Electrical installation must meet regulated standards in order to ensure safety. Faults with the fuse board, switches or sockets could cause electric shock or fire, causing injury and damage to occupants.
According to a report by Electric Safety First, electricity fires affect 20,000 homes in the UK every year. Electrical products cause 89 per cent of the fires, while 11 per cent are caused by faulty wiring. Most of these incidents could be avoided by regular inspection and maintenance of electric systems.
Landlords are expected to ensure the safety of every tenant throughout their tenancy in the property. This includes making sure that electrical appliances, wires and fuse boxes are safely installed and working properly.
Regular visual inspections to detect potential electrical issues are necessary. However, some cables and wires are hidden from plain sight and may be overlooked by an electrician who’s not qualified.
Have a qualified electrician check your property and issue an electrical installation condition report (EICR) to prove that your property confirms to high levels of safety standards.
An EICR is a formal document produced by an electrician or electrical engineer after a comprehensive assessment of electrical systems within any commercial, domestic or industrial property. It is also known as the Homebuyers Test or the Landlord Safety Test.
All rental properties require an EICR based on the latest regulations of The Electrical Safety Standards in the Private Rented Sector. According to the regulations, all private landlords should make sure that all electrical installations are in good working condition.
An EICR ensures all electrical installations and systems within the property are correctly installed, safe and well maintained. It provides a vital assessment on properties of all sizes, from a small home to an industrial facility.
An EICR has five main purposes:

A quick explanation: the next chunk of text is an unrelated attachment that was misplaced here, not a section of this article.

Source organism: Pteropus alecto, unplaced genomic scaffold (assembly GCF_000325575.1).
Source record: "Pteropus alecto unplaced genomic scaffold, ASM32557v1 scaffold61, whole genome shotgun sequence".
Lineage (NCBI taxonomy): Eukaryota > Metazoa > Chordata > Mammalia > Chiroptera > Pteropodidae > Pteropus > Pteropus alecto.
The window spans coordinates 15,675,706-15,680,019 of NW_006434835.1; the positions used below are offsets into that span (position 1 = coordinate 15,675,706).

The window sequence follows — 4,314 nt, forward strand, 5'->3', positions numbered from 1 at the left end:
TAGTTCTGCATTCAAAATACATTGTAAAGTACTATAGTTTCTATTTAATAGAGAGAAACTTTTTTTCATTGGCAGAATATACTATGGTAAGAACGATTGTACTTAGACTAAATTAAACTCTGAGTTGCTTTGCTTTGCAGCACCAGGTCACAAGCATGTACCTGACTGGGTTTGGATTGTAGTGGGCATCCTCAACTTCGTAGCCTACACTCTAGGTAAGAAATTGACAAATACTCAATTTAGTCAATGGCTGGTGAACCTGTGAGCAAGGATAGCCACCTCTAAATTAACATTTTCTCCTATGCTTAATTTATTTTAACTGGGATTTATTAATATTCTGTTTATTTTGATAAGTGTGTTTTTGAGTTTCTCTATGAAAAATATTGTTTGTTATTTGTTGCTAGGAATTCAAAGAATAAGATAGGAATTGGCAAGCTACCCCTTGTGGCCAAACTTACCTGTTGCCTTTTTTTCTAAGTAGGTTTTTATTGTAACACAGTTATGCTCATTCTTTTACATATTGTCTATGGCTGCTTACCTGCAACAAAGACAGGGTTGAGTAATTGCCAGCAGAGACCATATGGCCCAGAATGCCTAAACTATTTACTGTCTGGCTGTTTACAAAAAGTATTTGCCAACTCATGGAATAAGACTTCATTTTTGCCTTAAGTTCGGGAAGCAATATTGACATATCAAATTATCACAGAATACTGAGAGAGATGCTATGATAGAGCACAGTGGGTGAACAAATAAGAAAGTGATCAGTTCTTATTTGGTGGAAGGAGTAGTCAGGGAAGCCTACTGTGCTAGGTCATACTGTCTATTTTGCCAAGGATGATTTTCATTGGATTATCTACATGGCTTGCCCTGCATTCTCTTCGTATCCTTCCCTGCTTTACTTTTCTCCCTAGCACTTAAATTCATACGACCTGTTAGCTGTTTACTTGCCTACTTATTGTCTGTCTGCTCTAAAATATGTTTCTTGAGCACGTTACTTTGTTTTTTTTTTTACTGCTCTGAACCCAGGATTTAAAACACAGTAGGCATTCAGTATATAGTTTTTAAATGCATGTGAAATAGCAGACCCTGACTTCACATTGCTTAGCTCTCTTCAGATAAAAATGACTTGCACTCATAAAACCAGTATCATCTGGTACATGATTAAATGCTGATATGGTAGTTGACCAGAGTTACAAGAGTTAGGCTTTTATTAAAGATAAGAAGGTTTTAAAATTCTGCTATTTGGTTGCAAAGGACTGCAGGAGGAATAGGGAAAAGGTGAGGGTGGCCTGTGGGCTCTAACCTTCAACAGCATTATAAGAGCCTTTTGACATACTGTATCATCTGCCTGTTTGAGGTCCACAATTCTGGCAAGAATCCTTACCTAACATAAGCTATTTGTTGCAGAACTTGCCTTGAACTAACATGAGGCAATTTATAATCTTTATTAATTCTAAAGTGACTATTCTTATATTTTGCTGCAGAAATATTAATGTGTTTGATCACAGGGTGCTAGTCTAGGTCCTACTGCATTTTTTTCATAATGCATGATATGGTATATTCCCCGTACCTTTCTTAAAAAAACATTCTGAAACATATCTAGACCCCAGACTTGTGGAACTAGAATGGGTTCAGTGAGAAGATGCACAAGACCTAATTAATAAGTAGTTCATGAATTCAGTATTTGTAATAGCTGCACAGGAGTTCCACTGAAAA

Conducting a regular EICR gives you several benefits, such as:
#1: Safety of tenants and staff
Regularly testing your electrical system provides peace of mind that the property is safe for you, customers and staff since there is a reduced risk of damage and injury from electrical fire and shock.
#2: Compliance with regulations
Having an updated EICR shows that you are aware of your responsibilities as a building owner or landlord as stated in laws such as:
#3: Legal protection
An EICR is proof that you took the necessary measures to ensure the safety of everyone in the property. In case an electric fire or shock causes injury or damage to an occupant, you can use the EICR to show that you didn’t neglect your duty as a landlord or business owner, saving you costly legal and damage fees.
Several insurance companies request that you have your electrical systems tested regularly. Should you need to claim for damages from a possible electrical fault, you need to substantiate that you took the necessary steps to ensure electrical safety, including an EICR Certificate of Safety. Check your insurance policy to learn if an EICR is one of your insurer’s requirements.
#5: Energy efficiency
Aside from confirming that your electrical system is safe, an EICR also draws your attention to areas of improvement, reducing your energy consumption and improving your carbon footprint.
Reducing your energy consumption means your business saves money. Identifying electrical faults also means correcting them before they cause costly damage.
Several health and safety laws state that you are legally responsible for the safety and welfare of your tenants and employees. Failing to address the issue with your property’s electrical system puts you at risk of charges of negligence if someone in the premises is injured or suffers damage to goods due to electrocution or electric fire.
Claiming that you are unaware of electrical issues on your property does not make for a strong defence. You could be charged for non-compliance with the Electrical Safety Standards and be required to pay up to £30,000 worth of penalties.
An EICR could also determine whether your insurer will cover damages to your property caused by electrical faults. If an accident or fire occurs where electricity is suspected to be the cause and it is found in court that you were negligent on electrical safety, you’re likely to forfeit cover for damages from your insurer. You’ll have to cover the costs of repair and replacement of the property and other items, as well as legal costs should you be sued by an employee or client.
An EICR should be conducted by an experienced electrical engineer or electrician.
For commercial and rented properties, the contractor will first discuss the operational limitations with the client. The inspection might require a few minutes of downtime, or the client might have to shut down their phone lines or servers while the assessment is ongoing.
Other limitations include areas of a property that an electrician should not access, such as cables in floors and walls that might require you to cut out the plaster or flooring.
Both electrician and client must agree on a sampling rate, which determines the percentage of sockets to be tested. The two parties may agree on increasing the sample size should any faults occur during the inspection.